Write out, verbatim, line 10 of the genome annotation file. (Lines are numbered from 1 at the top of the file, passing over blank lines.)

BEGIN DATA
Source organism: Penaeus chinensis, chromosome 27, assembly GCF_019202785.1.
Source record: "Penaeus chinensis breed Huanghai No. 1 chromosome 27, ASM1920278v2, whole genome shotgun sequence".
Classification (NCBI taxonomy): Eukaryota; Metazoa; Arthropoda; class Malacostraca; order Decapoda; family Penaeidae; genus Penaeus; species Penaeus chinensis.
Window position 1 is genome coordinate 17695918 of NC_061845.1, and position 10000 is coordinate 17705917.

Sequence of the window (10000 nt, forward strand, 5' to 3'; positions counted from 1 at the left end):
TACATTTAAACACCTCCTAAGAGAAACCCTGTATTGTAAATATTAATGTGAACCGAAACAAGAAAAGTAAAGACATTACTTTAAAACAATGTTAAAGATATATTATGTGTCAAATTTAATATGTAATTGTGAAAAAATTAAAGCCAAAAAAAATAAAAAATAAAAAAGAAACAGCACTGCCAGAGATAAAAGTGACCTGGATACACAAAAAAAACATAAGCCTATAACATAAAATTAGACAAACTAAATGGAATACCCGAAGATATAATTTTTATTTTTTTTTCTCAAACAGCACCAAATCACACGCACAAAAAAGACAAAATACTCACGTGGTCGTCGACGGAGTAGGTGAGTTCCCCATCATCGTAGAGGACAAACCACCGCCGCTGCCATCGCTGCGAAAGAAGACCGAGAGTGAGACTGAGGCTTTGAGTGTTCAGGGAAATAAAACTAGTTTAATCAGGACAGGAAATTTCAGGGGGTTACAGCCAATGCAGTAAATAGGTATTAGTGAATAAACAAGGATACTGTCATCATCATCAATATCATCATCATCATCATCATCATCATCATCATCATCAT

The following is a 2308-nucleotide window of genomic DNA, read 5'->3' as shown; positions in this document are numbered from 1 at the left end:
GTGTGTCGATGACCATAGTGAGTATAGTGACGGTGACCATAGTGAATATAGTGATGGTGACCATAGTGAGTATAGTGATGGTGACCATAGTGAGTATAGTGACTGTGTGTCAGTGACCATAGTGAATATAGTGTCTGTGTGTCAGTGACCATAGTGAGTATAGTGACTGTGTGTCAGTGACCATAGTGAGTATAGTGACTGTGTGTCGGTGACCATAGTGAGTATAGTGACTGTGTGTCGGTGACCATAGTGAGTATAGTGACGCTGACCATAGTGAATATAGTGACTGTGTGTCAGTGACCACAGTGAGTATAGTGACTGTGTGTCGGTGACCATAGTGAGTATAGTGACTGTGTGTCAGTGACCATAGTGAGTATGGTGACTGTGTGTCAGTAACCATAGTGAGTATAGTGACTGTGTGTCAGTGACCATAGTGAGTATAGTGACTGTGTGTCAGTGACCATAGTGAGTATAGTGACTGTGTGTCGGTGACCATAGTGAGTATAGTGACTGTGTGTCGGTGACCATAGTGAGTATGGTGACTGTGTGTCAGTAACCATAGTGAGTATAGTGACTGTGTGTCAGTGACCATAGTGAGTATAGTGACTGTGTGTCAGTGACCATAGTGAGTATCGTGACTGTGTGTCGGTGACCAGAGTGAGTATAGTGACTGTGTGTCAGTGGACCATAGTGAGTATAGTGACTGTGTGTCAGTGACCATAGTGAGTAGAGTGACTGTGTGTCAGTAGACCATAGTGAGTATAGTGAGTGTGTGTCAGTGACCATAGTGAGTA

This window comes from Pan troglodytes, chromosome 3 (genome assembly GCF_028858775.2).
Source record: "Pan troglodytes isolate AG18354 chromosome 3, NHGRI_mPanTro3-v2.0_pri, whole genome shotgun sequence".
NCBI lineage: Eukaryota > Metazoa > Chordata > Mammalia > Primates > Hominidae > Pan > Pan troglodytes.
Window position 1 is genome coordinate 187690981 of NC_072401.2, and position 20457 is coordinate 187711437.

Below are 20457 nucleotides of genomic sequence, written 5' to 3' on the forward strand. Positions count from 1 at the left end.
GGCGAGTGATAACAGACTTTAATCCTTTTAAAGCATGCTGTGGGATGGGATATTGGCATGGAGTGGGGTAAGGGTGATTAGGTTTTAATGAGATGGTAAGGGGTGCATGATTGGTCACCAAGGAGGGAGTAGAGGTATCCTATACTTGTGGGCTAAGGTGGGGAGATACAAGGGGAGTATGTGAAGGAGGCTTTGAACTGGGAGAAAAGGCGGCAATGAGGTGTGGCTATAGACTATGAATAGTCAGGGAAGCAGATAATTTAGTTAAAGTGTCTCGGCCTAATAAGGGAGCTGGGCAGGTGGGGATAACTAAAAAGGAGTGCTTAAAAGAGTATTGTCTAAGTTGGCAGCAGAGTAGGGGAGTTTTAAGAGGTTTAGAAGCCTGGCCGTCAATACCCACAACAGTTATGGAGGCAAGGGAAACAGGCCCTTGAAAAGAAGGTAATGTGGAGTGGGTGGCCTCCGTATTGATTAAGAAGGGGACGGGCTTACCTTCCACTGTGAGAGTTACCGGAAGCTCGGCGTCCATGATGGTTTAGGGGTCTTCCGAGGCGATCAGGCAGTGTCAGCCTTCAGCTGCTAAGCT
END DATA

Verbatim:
Source record: "Pan troglodytes isolate AG18354 chromosome 3, NHGRI_mPanTro3-v2.0_pri, whole genome shotgun sequence".